Equilibrium calculations
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Equilibrium Calculations. Law of chemical equilibrium. For an equilibrium a A + b B c C + d D K = [C] c [D] d [A] a [B] b K is the equilibrium constant for that reaction. The [ ] mean concentration in molarity. Problem. 2NH 3 (g) N 2 (g) + 3H 2 (g)

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Equilibrium Calculations

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Equilibrium calculations

Equilibrium Calculations


Law of chemical equilibrium

Law of chemical equilibrium

  • For an equilibrium

  • a A + b B c C + d D

  • K = [C]c[D]d

  • [A]a[B]b

  • K is the equilibrium constant for that reaction.

  • The [ ] mean concentration in molarity


Problem

Problem

  • 2NH3 (g) N2 (g) + 3H2 (g)

  • Calculate the equilibrium constant for the above reaction if it comes to equilibrium with the following concentrations: N2 = .18 M, H2 =.35 M, and NH3 = 1.03 M


Answer

Answer

  • K = [N2][H2]3

  • [NH3]2

  • K = [.18][.35]3

  • [1.03]2

  • K = .0073


Equilibrium by phase

Equilibrium by phase

  • Equilibrium depends on the concentration of the reactants.

  • We can calculate the concentration of a gas or of anything dissolved (aqueous).

  • Insoluble solids or liquids won’t have a concentration.

  • They in essence are removed from the equilibrium.


So using that

So using that

  • What would the equilibrium expression look like for the following reaction?

  • 2 H2O2(l) 2 H2O(l) + O2(g)

  • We ignore the liquids (and solids).

  • K = [O2]


Another problem

Another problem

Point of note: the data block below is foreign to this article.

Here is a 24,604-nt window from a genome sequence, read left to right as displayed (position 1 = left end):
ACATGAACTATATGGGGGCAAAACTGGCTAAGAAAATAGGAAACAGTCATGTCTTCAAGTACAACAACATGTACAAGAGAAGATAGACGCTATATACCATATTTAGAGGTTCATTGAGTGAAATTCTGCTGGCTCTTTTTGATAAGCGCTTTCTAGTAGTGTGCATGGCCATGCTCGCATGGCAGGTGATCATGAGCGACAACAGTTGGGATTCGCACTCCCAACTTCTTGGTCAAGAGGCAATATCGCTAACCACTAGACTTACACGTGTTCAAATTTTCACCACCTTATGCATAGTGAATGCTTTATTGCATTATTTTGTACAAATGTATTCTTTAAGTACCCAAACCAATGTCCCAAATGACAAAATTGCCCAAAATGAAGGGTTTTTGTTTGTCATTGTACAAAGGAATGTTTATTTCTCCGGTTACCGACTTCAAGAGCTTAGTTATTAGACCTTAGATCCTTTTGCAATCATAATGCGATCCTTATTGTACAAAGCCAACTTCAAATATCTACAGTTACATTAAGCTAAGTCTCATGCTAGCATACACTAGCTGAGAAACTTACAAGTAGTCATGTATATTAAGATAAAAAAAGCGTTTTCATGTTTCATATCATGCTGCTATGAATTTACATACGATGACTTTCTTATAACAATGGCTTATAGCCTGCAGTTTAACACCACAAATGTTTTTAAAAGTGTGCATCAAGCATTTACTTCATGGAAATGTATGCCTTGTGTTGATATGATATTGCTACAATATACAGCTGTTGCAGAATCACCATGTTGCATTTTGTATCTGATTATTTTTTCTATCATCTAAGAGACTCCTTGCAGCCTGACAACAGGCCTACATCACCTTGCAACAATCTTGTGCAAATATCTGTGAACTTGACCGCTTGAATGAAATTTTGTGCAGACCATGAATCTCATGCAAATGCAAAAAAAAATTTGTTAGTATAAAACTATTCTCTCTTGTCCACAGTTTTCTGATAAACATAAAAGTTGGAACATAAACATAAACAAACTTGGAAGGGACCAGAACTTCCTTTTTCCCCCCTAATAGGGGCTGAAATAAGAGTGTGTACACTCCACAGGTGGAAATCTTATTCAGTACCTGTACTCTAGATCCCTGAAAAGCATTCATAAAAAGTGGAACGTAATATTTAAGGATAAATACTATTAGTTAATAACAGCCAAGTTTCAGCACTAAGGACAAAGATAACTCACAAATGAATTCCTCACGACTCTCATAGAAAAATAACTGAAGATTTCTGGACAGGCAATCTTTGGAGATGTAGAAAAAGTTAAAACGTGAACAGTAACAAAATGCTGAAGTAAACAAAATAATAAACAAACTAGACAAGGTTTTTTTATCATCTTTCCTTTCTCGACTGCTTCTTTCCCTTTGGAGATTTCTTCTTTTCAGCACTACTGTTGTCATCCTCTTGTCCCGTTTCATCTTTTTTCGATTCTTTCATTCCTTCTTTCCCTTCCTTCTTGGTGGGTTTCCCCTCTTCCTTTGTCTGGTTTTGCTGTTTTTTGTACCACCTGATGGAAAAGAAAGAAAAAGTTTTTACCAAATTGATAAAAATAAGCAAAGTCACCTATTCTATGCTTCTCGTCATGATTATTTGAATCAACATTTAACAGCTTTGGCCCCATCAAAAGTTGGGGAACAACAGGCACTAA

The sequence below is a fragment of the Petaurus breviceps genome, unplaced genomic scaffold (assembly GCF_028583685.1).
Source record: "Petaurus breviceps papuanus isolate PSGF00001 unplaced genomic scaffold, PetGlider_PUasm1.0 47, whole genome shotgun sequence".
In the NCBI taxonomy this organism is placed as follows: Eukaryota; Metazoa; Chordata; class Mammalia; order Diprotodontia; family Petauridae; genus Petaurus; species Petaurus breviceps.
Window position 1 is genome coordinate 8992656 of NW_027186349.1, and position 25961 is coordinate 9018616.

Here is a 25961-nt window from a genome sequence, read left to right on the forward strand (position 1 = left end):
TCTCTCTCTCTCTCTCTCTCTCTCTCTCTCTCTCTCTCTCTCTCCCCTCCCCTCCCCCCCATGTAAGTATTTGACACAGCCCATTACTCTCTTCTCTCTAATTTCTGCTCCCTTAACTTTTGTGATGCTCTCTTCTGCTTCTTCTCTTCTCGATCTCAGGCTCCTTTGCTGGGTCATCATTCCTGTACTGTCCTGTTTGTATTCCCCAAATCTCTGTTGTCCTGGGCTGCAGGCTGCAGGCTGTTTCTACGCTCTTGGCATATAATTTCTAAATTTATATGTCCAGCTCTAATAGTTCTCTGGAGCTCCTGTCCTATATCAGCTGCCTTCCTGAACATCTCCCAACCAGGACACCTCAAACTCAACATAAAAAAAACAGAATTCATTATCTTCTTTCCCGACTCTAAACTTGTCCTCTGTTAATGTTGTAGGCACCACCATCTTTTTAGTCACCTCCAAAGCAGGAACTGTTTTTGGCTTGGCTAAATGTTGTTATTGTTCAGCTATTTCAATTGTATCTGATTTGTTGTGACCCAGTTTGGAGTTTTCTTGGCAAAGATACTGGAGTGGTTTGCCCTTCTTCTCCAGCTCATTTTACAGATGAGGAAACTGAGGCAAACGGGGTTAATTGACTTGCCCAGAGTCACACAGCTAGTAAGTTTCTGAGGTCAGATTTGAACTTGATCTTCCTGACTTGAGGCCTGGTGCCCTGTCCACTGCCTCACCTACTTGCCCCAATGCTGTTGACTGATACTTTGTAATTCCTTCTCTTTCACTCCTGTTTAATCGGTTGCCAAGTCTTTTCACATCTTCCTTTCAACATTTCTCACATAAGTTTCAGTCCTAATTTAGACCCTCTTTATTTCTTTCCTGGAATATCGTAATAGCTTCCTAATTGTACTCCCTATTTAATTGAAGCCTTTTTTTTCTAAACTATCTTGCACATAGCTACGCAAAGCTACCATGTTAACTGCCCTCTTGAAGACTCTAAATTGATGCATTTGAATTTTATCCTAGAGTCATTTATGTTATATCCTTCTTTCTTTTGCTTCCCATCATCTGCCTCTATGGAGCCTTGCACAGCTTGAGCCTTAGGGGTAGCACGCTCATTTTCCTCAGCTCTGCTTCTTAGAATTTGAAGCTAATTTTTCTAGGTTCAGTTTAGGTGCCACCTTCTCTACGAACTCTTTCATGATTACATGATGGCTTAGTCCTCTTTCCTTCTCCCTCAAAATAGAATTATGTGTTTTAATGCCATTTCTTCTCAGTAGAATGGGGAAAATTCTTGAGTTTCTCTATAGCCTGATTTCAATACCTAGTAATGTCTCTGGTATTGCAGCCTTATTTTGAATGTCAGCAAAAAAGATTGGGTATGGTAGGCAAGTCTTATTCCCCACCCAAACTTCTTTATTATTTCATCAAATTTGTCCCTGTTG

• 2 SO2 (g) +O2 (g) 2 SO3 (g)

  • K = 4.34, for the above reaction. Calculate the concentration of SO3 if the SO2 = .28 M and O2 = .43 M at equilibrium.


Answer1

Answer

  • K = [SO3] 2

  • [SO2]2 [O2]

  • 4.34 = [SO3]2

  • [.28]2[.43]

  • [SO3] = .38 M


Solution equilibrium

Solution Equilibrium

  • All dissociations we have done are equilibriums.

  • Before we simply stated something was soluble or insoluble.

  • Actually everything dissolves to some extent, and some dissolved substance fall out of solution.

  • Higher concentrations force more solute to fall out of solution.

  • So there is a maximum concentration of solute a solution can hold (saturation)


Solution equilibrium1

Solution equilibrium

  • For Example:

  • Lead (II) Bromide

  • PbBr2 (s) Pb2+ (aq)+ 2 Br-(aq)

  • What would the equilibrium expression look like?

  • Ksp = [Pb2+ ][Br-]2

  • Equilibrium constants for dissociations are called solubility products, and are denoted by Ksp.


Equilibrium calculations

Cont.

  • The Ksp value for PbBr2 is 5.0 x 10-6.

  • PbBr2 (s) Pb2+ (aq)+ 2 Br-(aq)

  • I will assume 1 L, and that I start with x moles of PbBr2.

  • Using the balanced equation I have x mole/L of Pb2+ and 2x mole/L of Br-

  • So

  • 5.0 x 10-6= x (2x)2

  • 5.0 x 10-6= 4x3

  • x=[Pb2+ ] = .011 M 2x = [Br-]= .022M


This means

This means

  • A solution of PbBr2 would be saturated with [Pb2+ ] = .011 M and [Br-]= .021M

  • These are both very low concentrations so we say the is compound is insoluble.


Problems

Problems

  • Calculate the saturation concentrations of solutes in aluminum hydroxide Ksp = 5.0 x10 -33, and Barium sulfate Ksp = 1.4 x10 -14


Answer2

Answer

  • Al(OH)3 Al3+ (aq)+ 3 OH-(aq)

  • Ksp = [Al3+ ][OH-]3

  • 5.0x10-33 = x (3x)3

  • x = [Al3+ ]= 3.7x10-9 M

  • 3x = [OH-] = 1.1 x10-8 M


Answer3

Answer

  • BaSO4 Ba2+ (aq)+ SO42-(aq)

  • Ksp = [Ba2+ ][SO42-]

  • 1.4x10-14 = x (x)

  • x = [Ba2+]= [SO42-] = 1.2 x10-7 M


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